The list of projects assigned to the team will include the worst offenders and the most difficult multi- department issues. As well as other enforcement action taken, the team will recommend Show Cause hearings to Council whenever appropriate. Up to 24 Show Cause hearings can be expected during the course of the project.

All departments will benefit from coordinated enforcement. In particular, the Police should see direct benefits to the Neighbourhood Policing program. Enforcement coordination for the Police will be through the office of the Deputy Chief Constable, Operations. The Police will also coordinate assistance from other law enforcement agencies, such as the RCMP, Immigration Canada, BC Liquor Control and Licensing Branch, Human Resources Branch, and other relevant agencies.

Links and Transition Plan

The Coordinated Enforcement Task Force project is directly related to the Community Services Group Review of Enforcement Processes. The task force project will be amalgamated into the work of the Neighbourhood Integrated Service Teams and other existing services. Therefore it is important that the work of the Coordinated Enforcement Task Force form part of the review and required process revisions that are identified through the work of the Task Force be addressed as part of the overall review. Rather than be relocated, task force members will remain in their work sites, better able to share information and expertise with their colleagues.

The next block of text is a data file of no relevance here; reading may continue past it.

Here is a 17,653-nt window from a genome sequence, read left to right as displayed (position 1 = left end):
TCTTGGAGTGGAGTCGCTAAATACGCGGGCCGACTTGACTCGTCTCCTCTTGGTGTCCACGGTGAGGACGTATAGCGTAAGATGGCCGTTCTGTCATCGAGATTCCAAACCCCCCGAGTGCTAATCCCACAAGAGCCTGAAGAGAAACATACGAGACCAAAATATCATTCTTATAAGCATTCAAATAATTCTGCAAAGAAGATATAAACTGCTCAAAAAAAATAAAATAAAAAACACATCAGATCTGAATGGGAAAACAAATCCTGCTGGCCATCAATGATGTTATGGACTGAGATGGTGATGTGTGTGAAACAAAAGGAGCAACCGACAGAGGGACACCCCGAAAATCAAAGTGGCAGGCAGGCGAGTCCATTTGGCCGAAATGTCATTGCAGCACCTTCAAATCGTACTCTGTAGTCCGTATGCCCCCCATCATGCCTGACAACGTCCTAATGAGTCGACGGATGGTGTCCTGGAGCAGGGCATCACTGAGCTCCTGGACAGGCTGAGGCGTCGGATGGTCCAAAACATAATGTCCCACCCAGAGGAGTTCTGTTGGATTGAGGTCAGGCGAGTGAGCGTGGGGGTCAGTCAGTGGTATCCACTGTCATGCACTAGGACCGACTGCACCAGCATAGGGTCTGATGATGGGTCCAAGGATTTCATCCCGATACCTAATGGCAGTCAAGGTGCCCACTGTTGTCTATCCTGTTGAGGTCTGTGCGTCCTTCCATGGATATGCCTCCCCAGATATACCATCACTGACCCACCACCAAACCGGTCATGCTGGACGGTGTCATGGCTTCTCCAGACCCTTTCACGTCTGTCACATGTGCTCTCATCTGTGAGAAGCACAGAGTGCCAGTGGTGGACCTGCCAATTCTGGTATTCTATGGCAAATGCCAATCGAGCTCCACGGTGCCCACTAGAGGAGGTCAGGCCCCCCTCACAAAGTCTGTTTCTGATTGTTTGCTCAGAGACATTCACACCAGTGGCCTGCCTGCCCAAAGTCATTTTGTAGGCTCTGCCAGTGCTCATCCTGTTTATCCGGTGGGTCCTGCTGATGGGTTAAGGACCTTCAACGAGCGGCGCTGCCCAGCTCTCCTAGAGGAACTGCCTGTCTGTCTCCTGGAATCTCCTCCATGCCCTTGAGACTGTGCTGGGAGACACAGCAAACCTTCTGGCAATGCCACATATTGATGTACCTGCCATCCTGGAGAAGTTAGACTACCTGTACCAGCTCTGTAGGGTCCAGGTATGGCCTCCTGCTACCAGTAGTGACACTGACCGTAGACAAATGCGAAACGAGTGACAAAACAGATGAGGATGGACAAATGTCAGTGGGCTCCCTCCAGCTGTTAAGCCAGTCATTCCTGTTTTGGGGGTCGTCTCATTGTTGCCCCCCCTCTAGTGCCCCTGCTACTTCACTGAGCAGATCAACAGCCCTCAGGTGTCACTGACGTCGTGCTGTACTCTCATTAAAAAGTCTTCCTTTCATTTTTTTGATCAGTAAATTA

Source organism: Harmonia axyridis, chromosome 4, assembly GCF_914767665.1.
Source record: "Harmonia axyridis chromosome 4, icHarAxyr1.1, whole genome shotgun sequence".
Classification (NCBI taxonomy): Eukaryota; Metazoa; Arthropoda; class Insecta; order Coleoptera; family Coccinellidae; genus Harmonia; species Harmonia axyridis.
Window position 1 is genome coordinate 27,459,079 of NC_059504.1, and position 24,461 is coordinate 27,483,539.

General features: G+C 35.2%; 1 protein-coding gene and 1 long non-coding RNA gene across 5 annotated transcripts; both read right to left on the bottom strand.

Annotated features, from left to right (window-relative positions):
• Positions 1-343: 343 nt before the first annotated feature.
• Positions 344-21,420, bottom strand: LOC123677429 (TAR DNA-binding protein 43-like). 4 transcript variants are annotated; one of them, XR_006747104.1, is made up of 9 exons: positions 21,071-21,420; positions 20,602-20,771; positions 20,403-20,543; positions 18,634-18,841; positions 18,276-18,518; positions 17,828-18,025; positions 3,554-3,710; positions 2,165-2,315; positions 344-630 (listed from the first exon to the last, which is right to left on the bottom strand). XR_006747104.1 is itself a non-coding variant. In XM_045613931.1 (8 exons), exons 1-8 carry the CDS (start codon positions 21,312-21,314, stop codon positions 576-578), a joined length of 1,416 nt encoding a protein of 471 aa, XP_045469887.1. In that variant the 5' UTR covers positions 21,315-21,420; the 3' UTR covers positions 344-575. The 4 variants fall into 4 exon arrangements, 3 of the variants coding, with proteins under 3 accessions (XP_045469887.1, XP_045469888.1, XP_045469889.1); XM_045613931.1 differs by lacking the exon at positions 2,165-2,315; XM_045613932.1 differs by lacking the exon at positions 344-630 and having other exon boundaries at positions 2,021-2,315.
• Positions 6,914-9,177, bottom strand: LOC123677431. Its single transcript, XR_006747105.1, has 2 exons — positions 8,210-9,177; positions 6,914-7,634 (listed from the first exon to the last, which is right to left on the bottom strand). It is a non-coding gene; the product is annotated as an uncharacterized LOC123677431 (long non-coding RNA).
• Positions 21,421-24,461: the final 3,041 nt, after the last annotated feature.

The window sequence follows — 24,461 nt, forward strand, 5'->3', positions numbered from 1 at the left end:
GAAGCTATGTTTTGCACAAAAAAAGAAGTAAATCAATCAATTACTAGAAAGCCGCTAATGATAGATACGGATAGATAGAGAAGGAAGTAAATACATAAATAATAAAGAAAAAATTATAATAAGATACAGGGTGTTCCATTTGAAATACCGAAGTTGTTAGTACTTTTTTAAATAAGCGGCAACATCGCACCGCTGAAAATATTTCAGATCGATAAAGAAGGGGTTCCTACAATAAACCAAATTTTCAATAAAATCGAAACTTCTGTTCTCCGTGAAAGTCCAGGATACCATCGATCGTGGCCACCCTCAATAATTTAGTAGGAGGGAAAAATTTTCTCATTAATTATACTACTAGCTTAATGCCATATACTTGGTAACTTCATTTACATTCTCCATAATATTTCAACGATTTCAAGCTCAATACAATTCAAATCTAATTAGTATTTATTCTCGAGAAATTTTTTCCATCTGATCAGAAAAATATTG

The task force is supported by all involved departments. In a recent meeting of senior staff to discuss the proposal, representatives agreed to reassign staff to the task force and agreed to support process changes to ensure problems are resolved as quickly as possible. It was also agreed that any training members of the task force received would be shared with other staff so that benefits are spread throughout the departments.

A transition plan will be developed and brought back to Council within six months. The plan will identify how the work of the task force can be amalgamated into existing work, and in particular into the work of Neighbourhood Integrated Service Teams to further strengthen that program. It is anticipated that with some initial success the interest in the task force methodology will make the transition easier. A coordinated task force project review committee will be established to assist in linking with the enforcement review project and in the transition plan.

Anticipated Results